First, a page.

Once someone is on top of you, your options are very limited. At this point, you have only two objectives: 1) preventing as much damage as possible and 2) getting the hell up.
  • Preventing Damage
    Chances are good that at this point you're going to get hurt. Here are some things you can do about it:
    • Dont let them pin your arms
      If your opponent has a hold on you, as soon as you hit the ground pull your arms in to protect your face. Sooner or later your opponent is going to get around to hitting it. The main objective is to keep your arms from being pinned between you and your opponent.
    • Move as much as you can
      If you can wriggle around, bobbing your head and such, you can make your opponent miss what they're trying to hit. A glancing blow to your cheek is much better than a piledriver to your nose.
    • Cushion your head
      A favorite move of an opponent if you're on your stomach is to pull your head back by the hair and smash it into the ground. To prevent any significant damage from this, place your arm undernead your forhead, so that your head hits flesh instead of pavement.
  • Getting Up
    Getting up is hard to do when someone is sitting on top of you. Your only real hope is to overpower them. If you're not bigger than them, you have to do something to divert their attention to their own discomfort.
  • Pressure Points
    There are some very good places that, when put under pressure, can be very uncomfortable. Unfortunately, when you're being sat upon, not many of them will be accessible. But, luckily, my favorite pressure point of them all still is. It's the inner thigh, right up near the crotch. Grab this area with your thumb and forefinger, while protecting yourself with the other hand, and twisting and wrenching your body to get away. Try it on yourself: just a light pinch hurts quite a bit. A heavy, fighting-for-your-life pinch is near incapacitating. In this context, this technique can even be more effective than hitting the groin.
  • Biting and Scratching
    If your arms are free, go for their eyes. Few attackers are willing to fight any more if you damage their eyes. On the same note, any control you exert over a person's face puts them at a disadvantage, so keep your hands in their face at all times. Pinch, hit, poke, scratch, anything you can do to make them think about protecting their face rather than beating yours. This just might give you a chance to push them off of you or wrestle you're way out from under them.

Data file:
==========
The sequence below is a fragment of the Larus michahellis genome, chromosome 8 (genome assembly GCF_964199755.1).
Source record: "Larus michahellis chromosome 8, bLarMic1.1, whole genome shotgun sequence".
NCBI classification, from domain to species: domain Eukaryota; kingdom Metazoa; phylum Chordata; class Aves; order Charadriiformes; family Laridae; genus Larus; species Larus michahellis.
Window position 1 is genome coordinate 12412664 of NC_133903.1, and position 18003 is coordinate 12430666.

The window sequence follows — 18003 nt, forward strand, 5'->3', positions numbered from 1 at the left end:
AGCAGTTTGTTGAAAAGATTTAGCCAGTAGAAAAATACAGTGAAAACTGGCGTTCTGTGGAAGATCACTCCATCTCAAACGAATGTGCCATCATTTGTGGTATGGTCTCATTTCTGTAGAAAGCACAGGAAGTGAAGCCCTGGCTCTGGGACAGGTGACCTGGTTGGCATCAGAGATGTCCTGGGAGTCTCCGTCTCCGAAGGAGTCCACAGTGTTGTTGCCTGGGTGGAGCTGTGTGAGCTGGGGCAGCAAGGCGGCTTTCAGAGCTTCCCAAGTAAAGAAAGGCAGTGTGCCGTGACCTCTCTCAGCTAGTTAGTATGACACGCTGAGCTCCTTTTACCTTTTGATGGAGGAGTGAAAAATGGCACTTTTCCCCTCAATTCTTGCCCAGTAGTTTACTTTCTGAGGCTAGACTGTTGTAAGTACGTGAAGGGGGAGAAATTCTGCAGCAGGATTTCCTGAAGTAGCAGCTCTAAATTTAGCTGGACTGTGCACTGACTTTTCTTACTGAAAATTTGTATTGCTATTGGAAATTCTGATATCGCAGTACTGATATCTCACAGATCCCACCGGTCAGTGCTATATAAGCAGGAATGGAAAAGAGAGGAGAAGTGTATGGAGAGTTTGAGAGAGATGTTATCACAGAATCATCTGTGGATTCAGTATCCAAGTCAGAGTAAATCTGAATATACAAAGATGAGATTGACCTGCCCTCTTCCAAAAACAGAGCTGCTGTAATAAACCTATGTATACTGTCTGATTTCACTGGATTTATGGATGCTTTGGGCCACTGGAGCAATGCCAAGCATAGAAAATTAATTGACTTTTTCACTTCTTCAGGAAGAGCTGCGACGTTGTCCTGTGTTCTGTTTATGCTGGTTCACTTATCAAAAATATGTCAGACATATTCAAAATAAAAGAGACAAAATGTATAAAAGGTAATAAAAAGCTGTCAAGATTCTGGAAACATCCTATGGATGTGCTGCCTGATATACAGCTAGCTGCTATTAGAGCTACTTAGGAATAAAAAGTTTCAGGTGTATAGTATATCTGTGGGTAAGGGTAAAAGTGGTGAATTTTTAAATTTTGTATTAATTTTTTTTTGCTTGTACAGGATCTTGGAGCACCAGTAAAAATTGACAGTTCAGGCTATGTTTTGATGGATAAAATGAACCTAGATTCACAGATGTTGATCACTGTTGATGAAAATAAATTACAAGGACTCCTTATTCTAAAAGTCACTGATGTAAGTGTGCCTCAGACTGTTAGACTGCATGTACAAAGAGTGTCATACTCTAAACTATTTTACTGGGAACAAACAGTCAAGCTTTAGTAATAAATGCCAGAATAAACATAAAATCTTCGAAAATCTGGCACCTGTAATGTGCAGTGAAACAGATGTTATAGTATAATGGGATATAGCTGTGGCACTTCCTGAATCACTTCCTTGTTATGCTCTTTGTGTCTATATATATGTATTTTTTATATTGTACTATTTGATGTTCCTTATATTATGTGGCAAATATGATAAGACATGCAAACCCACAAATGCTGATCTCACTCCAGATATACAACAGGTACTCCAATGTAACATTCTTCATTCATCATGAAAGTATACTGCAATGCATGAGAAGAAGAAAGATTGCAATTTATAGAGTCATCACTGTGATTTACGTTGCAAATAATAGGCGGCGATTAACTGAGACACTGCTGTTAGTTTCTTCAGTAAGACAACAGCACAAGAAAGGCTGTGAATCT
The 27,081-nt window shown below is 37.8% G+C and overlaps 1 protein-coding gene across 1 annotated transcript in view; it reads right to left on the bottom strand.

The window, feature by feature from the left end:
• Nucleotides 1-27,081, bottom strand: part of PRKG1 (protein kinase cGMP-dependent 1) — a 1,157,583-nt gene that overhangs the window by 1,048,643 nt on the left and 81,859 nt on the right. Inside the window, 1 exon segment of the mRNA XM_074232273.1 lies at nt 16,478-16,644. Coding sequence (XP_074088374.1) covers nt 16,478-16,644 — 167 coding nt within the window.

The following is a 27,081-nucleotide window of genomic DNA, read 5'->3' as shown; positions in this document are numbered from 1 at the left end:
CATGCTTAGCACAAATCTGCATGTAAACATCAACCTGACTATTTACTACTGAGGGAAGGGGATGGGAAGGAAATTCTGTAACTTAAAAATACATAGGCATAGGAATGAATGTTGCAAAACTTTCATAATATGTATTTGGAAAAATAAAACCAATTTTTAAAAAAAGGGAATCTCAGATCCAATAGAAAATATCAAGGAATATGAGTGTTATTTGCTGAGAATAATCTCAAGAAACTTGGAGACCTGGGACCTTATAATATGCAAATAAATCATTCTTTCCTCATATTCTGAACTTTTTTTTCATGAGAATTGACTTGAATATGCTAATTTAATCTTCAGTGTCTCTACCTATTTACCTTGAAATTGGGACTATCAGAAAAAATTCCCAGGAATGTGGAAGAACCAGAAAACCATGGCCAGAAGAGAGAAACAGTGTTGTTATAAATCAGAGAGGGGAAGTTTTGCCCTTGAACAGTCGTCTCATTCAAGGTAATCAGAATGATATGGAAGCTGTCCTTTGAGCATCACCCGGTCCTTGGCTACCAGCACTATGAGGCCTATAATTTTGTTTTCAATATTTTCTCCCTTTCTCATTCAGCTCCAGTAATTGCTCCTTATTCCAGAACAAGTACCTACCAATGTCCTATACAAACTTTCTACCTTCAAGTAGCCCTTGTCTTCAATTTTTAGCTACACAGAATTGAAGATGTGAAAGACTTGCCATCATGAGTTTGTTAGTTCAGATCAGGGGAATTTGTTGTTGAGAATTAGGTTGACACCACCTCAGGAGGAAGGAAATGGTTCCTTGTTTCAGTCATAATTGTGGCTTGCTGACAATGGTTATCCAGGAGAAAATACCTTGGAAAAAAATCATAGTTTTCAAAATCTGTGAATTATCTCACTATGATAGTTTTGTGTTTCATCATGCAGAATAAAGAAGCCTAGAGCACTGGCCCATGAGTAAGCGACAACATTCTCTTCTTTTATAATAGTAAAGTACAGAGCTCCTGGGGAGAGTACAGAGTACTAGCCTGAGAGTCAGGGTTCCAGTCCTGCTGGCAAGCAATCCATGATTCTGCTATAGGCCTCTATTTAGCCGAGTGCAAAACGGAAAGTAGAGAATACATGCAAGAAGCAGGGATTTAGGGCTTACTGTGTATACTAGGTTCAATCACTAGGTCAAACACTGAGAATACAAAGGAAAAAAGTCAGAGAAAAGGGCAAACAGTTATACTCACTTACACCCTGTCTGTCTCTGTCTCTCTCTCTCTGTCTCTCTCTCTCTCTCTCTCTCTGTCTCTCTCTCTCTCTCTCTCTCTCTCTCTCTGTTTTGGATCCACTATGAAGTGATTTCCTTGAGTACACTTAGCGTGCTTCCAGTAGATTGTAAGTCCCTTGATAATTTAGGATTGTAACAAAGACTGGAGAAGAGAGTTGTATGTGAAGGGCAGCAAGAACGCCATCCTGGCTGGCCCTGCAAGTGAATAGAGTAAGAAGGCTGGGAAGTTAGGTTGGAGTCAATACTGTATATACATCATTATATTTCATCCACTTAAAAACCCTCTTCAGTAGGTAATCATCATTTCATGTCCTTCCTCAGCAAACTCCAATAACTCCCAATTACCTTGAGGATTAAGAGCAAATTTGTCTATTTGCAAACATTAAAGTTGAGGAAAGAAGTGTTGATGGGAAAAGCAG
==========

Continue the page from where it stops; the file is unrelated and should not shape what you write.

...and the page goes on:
• Admitting Defeat
    If you're pinned, can't move, and can't protect yourself, you've lost the fight. If you think your attacker is going to kill and/or rape you, don't stop screaming. Let everyone within a half mile radius know that somebody's about to kill and/or rape you. If the fight is somewhat less serious, convince them that you're not going to fight anymore. The time to give up is for you to decide, but remember that doing ineffectual things to your opponent will only make them hurt you more.
A Grain of Salt
I studied the martial arts for many years, and it is precisely because of that that I have never been in a fight. Anyone who might've been inclined to beat my scrawny ass up already knew that I was studying karate and had to come to terms with that fact before facing me. Also, I learned to be confident in my own abilities against schoolyard antagonists. These two things, more than anything else, were my best defense, and the only things I've ever needed so far. However, I have never been in a real fight, and as was mentioned before, a lot of this stuff will only cross your mind after the fight unless you've had enough training that it happens automatically. Just keep your head and be confident during a fight, and you should be okay.